Some travel is enjoyed, some endured. And then some of it simply confounds. Rolling up to the Borgata Hotel Casino & Spa in Atlantic City ranks as a strange—and discomfiting—example of the latter category. Located in the city’s Marina District, which is not so much a district as a lonely marsh, the complex defies logic and understood notions of city planning.
Never have I seen a hotel plunked down in a spot so completely unfit for one. Is it any wonder that this location has serious ties to a person who also happens to be entirely unfit for the spot he occupies?
That would be our current president, former reality star and before that, a failed casino magnet, who opened the second casino in the Marina District in 1985, Trump Castle (the first was Harrah’s). Since the Borgata opened in 2003, outshining the previous two even as it mimicked them, the three mammoth hotel casinos have given the area its only reference points, aside from the marina itself. Only people who care only about profit would ever build on a mammoth scale here—there’s no culture or enrichment or city improvement or even an exceptional landscape on the docket.
On a technicality, you are going to Atlantic City when you visit the Borgata. More accurately, you are driving up to a marsh, where you then go from your vehicle into a calculated windowless world where all eyes inevitably turn toward the 161,000 square foot casino floor. From there, at some point, you’ll sleep in one of 2,000 rooms (or in one of the adjoining Water Club’s 800 rooms). There’s only a moderate chance you’ll leave the building again before heading back to wherever it is you came from.
The absurdity of its location aside, the Borgata enjoys its status as the current favorite Atlantic City hotel with young people who like to party. It also seems to enjoy favored status with corporate conferences. I am there to research an article, and will do zero gambling, partying, or business-ing during my stay. My presence here makes no sense within the megaresort’s particular logic.
After a Greyhound bus from New York City, and a ride on a smaller trolley, I arrive to the Borgata. Just inside the entrance lies the first taste of the 13 elaborate class chandeliers by Dale Chihuly that dominate the public areas–both intriguing and appalling, they are the Kardashians of light fixtures, which I mean in the best possible way. Just beyond, the casino floor beeps and whistles like 10,000 R2-D2s drunk at a wedding. It’s surrounded by a number of restaurants, bars and clubs, all of them steeped in a perpetual evening din. All of them serve food and drink up at Manhattan prices.
The staff is perfectly welcoming, and gets me checked in with no problem. I roll my suitcase along the shiny, shiny floors and head up the elevator to my room. Here, the furniture is by Bermanfalk, a company that caters exclusively to the large-scale hotel industry, and it shows, with an overall effect of a Starbucks circa 1998. At its heart, this is a midrange, mass-produced hotel room, comfortable enough but in no way interesting or possessed of a personality.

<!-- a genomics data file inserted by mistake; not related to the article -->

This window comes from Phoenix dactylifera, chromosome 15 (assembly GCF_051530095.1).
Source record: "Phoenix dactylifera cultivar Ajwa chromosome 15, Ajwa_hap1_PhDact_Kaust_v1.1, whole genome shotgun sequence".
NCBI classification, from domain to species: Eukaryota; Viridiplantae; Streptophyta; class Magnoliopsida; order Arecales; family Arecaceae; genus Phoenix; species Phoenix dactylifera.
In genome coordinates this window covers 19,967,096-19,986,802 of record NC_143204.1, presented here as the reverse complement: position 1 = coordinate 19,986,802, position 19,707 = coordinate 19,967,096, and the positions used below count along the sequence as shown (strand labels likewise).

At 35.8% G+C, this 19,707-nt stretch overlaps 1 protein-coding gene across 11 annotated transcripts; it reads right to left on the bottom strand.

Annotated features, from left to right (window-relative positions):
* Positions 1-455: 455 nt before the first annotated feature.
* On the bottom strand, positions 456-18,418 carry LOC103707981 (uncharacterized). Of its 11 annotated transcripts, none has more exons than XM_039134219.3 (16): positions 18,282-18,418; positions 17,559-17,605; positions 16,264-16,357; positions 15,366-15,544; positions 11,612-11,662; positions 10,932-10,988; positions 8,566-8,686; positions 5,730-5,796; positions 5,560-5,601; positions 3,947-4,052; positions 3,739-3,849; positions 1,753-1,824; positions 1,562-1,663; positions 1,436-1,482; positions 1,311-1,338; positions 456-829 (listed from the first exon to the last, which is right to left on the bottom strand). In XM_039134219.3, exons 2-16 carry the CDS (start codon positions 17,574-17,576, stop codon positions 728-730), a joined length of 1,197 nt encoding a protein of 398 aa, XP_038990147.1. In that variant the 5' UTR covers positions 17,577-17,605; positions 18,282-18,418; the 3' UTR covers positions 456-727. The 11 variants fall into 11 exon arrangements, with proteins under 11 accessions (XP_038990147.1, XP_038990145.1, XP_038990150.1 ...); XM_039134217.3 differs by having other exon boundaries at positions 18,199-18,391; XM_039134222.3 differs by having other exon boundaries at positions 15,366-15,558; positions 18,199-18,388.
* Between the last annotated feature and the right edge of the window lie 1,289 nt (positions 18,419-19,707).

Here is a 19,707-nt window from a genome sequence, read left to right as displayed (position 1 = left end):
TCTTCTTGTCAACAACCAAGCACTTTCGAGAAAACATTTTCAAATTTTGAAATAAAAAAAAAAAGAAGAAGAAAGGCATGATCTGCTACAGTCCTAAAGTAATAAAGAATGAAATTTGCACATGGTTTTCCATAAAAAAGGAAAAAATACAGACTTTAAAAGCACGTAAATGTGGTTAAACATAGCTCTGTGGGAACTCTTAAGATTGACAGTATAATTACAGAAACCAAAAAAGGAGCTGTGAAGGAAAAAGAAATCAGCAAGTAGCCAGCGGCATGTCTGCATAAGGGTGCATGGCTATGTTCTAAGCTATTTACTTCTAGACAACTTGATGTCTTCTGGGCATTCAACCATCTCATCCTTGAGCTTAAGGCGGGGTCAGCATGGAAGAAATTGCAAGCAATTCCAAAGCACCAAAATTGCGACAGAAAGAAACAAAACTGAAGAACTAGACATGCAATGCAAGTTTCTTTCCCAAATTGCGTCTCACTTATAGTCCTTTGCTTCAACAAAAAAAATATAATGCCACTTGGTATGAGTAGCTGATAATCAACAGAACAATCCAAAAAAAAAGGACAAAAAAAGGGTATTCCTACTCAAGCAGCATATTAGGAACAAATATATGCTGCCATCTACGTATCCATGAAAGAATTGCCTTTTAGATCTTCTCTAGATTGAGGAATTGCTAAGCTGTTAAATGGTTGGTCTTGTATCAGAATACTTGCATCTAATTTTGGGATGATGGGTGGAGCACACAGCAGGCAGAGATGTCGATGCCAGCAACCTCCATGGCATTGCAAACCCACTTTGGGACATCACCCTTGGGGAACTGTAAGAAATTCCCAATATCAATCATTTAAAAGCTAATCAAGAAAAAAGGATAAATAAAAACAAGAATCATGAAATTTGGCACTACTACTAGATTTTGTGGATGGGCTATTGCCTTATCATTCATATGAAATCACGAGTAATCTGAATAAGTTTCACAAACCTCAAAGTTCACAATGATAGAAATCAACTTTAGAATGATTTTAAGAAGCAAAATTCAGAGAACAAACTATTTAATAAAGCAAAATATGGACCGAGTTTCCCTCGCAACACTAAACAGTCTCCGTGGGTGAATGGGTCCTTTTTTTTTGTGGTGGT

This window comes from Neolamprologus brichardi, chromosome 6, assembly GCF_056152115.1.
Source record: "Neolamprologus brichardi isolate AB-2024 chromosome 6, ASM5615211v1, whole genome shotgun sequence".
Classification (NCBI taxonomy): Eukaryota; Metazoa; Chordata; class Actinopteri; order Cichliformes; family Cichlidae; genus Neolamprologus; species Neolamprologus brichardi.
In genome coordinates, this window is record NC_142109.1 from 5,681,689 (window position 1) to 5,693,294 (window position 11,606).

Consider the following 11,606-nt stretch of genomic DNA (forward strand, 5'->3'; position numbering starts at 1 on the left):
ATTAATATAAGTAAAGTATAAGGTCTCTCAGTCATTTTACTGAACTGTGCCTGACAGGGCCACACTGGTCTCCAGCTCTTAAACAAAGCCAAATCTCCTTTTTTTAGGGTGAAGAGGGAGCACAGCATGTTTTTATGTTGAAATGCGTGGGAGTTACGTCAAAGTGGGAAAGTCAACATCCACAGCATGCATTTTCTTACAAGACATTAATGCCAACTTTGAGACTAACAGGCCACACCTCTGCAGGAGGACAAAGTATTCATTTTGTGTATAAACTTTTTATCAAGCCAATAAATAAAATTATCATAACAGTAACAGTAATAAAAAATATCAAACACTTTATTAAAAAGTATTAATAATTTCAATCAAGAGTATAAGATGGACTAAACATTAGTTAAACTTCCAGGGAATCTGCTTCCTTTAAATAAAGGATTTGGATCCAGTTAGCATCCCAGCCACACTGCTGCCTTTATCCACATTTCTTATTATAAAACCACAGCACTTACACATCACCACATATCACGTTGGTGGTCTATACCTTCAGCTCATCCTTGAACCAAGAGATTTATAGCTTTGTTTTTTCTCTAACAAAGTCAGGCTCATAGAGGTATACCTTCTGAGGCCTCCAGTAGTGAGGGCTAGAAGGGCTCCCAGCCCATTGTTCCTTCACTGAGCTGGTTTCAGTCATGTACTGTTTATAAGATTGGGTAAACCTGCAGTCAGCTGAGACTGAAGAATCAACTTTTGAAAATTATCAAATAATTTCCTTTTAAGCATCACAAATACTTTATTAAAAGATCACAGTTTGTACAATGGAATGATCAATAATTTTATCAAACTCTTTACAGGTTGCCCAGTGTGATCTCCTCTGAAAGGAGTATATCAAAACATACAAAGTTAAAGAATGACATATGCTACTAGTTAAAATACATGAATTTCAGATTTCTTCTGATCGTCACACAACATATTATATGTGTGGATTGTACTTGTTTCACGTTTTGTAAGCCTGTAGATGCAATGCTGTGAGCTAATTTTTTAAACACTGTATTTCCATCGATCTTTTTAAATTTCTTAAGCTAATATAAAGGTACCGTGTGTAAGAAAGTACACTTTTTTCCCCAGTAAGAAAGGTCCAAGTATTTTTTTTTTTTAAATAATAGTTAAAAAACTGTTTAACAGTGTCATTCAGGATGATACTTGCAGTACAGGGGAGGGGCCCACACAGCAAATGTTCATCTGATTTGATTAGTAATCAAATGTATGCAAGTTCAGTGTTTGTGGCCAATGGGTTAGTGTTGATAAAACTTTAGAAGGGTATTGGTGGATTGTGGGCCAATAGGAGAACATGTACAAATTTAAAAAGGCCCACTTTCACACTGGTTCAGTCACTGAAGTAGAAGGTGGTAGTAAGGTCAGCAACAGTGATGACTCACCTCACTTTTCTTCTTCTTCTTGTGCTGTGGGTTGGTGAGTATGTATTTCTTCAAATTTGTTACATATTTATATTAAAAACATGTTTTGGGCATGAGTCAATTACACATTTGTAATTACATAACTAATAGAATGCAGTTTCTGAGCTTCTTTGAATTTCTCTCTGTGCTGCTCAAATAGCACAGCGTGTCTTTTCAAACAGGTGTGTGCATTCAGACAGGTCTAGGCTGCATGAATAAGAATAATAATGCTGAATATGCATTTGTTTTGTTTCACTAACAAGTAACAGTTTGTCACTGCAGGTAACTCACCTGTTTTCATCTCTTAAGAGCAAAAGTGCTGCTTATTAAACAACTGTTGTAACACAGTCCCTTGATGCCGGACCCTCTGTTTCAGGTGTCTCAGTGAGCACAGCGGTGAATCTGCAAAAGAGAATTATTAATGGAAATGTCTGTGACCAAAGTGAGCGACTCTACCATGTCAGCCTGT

But there are highlights: The in-room coffee maker comes with real half-and-half. I liked the toiletries from a brand called Lather, especially the bamboo-lemongrass body wash and lavender-lime moisturizer. The desk, surprisingly, is great, a nod to the many people who arrive here because their employer sent them here, I’m guessing. And the bed was notably comfortable. The shower is nice, but the water would have to be hotter if it’s going to suit my tastes.
Other things in the room can be a little wonky – a loose toilet paper holder here, a crooked lamp there. No bottled water to be found, not even for sale. And tiny water glasses to add insult to thirst. A Philadelphia Style magazine on the side table? Could they not track down any style in Atlantic City?
There are no overhead lights except in the entry hallway. Overall, in fact, the lighting is minimal. They want to have a perpetual mood set here, I guess. But the room still feels conceived in a conference room. Continuing the theme of indifference to the outside world, the windows don’t open. Mine provide a view of the endless swath of roof that covers the casino floor. Looking out, I come to the precipice of an existential crisis. There can be no point to any of it.
I try at one point to walk over to the Golden Nugget—the former Trump Castle—and am told by a local in the lobby I’d be risking my life attempting to traverse the only road in this area by foot. He also tells me that the Borgata has the prettiest girls. There’s the trolley, but it runs in only one direction, meaning I’d have to take it to the boardwalk and back before it would drop me off at my destination. I take an Uber the quarter-mile or so instead.
Back at the Borgata, I wander over to the spa, look over the indoor pool which breaks through the funk brought on by the rest of the place to truly impress me. Use of the spa and its Jacuzzis, sauna and steam room will run you $45 per day on top of the room rate. This is mid-March, so the outdoor pool isn’t open, but I’ve heard good things about it, as well.
Atlantic City just off the boardwalk is so dismal that it’s interesting. Swaths of empty lots have been reclaimed by unkempt grass and shrubs—some buildings were cleared out for a redevelopment that never came, others burned down more mysteriously. There’s a ghostly lingering character that makes you want to know it better. The Marina District, on the other hand, has all the personality of a place that never was, and never meant to be, with the Borgata as its crown jewel.